1RAR, the only infantry battalion deployed to Vietnam that was comprised wholly of regular troops, was deployed in Bien Hoa with the US 173rd Airborne Brigade. It was soon built up to a battalion group with artillery, armoured personnel carriers, army aviation and logistical support units. The battalion group saw some heavy fighting, suffering twenty-three men killed during its one-year tour of duty.
For their involvement, they were awarded the US Army Meritorious Unit Commendation, the citation reads:
By the direction of the Secretary of the Army, the Meritorious Unit Commendation is awarded to the 1st BATTALION, ROYAL AUSTRALIAN REGIMENT GROUP for exceptionally meritorious achievement in the performance of outstanding service:
The 1st Battalion, Royal Australian Regiment, distinguished itself in the conduct of military operation in the Republic of Vietnam from 5 May 1965 to 16 May 1966 while attached to the173rd Airborne Brigade(Separate) of the United States Army. As the first ground combat unit in-country, the 173rd Airborne Brigade and its assigned and attached units conducted extensive combat manoeuvres in the Bien Hoa area and in the Viet Cong strongholds of War Zone D and the Iron Triangle during the period 5 May 1965 to 4 May 1967. In every confrontation with the stubborn insurgents, the 173rd Airborne Brigade displayed marked aggressiveness which enabled them to neutralize enemy strongholds and capture thousands of logistical items. In addition to remarkable skill and tenacity in combat, the sky soldiers of the brigade carried on an extensive civic action program characterised by sincere compassion for the suppressed local populace. During each of the brigade's combat operations, the sky soldiers immeasurably aided the allied counterinsurgency effort by winning the hearts and minds of the Vietnamese people. The remarkable proficiency and devotion to duty displayed by the members of the 173rd Airborne Brigade are in keeping with the highest traditions of the military service and reflect distinct credit upon themselves, the Armed Forces of the United States, and the Armed Forces of Australian and New Zealand.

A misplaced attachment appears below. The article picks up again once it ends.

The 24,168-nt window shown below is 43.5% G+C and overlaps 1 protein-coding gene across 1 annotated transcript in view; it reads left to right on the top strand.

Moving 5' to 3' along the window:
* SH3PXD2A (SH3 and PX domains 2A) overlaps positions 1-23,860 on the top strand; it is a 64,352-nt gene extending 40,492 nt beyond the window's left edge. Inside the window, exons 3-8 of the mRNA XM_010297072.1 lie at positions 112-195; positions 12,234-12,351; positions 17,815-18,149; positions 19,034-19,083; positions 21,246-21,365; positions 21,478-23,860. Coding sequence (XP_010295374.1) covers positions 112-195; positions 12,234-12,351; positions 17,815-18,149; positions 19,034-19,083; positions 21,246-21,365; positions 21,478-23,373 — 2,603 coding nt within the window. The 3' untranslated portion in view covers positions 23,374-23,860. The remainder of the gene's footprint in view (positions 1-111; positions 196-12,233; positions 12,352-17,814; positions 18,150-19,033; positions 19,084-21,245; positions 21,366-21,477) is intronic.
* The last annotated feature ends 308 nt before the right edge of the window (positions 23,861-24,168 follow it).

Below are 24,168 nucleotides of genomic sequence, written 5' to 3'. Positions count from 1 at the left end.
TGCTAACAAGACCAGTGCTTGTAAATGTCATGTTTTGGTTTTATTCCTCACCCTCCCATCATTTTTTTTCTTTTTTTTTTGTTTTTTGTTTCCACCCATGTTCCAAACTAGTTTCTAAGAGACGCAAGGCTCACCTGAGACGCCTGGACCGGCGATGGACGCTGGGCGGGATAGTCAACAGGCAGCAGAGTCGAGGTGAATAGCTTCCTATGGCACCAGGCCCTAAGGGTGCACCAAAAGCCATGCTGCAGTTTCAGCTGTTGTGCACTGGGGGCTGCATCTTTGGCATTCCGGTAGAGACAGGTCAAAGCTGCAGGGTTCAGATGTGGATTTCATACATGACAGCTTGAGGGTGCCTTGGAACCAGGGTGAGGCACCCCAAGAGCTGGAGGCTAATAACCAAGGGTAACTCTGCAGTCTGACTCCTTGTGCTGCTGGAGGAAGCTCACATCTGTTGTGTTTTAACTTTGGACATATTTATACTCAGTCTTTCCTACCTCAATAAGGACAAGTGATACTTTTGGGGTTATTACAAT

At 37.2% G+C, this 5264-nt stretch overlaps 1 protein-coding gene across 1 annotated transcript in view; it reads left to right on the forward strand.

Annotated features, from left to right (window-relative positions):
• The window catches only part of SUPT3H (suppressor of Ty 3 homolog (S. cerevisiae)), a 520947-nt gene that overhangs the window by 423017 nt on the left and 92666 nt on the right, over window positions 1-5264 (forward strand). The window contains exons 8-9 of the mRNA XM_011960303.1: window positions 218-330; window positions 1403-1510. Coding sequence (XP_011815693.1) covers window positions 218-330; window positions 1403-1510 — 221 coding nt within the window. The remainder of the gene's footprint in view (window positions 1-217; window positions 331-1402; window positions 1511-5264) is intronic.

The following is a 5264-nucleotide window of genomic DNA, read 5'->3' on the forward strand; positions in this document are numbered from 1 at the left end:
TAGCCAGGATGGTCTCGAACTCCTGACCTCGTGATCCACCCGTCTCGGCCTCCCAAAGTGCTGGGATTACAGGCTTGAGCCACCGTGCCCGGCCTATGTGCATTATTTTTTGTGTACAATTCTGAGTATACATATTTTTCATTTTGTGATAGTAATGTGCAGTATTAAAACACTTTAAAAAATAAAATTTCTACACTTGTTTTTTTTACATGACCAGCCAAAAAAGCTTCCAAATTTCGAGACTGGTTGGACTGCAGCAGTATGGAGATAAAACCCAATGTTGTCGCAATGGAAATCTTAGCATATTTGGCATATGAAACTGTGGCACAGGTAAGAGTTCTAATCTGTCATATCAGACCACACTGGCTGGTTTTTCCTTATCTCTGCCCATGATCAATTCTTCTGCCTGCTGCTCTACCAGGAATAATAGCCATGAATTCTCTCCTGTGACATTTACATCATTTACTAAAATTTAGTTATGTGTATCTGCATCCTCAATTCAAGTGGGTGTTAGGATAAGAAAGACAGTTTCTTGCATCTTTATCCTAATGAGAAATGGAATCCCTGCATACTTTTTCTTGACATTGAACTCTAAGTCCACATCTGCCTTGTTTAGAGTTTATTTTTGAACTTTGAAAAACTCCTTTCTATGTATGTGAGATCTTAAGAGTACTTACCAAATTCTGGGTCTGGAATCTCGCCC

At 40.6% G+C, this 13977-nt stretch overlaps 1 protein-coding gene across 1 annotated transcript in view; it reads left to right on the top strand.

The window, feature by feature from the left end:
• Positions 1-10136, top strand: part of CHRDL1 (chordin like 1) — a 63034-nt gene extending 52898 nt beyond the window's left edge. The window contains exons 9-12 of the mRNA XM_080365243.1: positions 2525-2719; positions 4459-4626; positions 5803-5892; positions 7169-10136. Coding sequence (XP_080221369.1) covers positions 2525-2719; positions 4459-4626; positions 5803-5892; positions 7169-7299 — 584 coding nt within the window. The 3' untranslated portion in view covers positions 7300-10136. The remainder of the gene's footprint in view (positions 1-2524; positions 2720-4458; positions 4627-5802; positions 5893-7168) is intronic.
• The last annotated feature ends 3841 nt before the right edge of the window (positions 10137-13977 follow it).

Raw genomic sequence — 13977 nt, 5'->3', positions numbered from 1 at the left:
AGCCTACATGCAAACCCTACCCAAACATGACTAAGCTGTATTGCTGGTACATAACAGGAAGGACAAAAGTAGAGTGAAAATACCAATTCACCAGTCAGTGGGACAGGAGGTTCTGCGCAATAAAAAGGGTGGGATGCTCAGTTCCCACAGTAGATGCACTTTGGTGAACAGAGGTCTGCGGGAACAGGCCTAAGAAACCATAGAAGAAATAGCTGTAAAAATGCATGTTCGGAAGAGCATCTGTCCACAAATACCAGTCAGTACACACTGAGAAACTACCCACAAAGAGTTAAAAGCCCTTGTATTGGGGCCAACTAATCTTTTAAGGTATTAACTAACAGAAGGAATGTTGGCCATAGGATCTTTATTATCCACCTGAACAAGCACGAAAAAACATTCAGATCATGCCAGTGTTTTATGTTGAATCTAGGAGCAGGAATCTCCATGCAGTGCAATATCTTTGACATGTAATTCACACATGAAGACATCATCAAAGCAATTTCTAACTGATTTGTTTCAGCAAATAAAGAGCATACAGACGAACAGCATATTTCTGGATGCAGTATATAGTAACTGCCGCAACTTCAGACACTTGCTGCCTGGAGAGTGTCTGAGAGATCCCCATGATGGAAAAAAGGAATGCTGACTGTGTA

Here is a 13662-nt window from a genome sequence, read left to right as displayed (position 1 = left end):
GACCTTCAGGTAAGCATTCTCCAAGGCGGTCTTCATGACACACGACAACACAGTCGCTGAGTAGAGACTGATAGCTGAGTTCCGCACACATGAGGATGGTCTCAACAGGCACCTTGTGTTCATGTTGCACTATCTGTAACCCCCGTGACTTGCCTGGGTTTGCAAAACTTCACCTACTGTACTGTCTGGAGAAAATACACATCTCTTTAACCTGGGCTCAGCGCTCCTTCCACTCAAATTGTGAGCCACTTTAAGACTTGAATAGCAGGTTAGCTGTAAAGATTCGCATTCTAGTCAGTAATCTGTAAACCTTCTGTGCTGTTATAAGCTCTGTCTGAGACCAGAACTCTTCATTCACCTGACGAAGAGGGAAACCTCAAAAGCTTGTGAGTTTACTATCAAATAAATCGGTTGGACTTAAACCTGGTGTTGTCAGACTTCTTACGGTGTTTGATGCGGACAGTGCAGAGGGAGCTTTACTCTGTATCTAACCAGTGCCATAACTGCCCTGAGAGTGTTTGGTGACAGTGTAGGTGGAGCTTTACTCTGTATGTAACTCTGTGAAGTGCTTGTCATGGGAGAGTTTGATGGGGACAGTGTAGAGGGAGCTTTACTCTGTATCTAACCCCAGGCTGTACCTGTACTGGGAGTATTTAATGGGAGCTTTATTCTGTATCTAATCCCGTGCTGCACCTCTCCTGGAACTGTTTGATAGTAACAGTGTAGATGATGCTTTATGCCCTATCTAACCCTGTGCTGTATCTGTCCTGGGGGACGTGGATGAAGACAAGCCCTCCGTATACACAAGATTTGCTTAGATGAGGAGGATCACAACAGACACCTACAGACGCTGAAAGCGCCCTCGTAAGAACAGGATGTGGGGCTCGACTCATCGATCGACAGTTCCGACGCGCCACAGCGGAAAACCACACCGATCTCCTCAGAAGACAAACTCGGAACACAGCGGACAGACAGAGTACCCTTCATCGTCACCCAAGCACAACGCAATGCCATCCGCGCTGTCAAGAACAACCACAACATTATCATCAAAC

The Unit Citation, as shown below, can be worn with pride by those members of 1RAR.
1RAR was relieved by the First Australian Task Force (1ATF) during May-June 1966. It returned to Australia in June.
After the Medowie memorial service, Batt was photographed and appeared in an online media publication, “News of The Area”. For those of you who have read this article, it refers to Batt having been involved in the Battle of Long Tan, this has been identified as an error on behalf of the reporter, the fact being Batt left Vietnam before this event. This is supported by the below extract from the Vietnam Veterans Nominal Roll, which is available in the public domain.
In the previous photograph, Batt is wearing the Republic of Vietnam Campaign Medal (RVCM).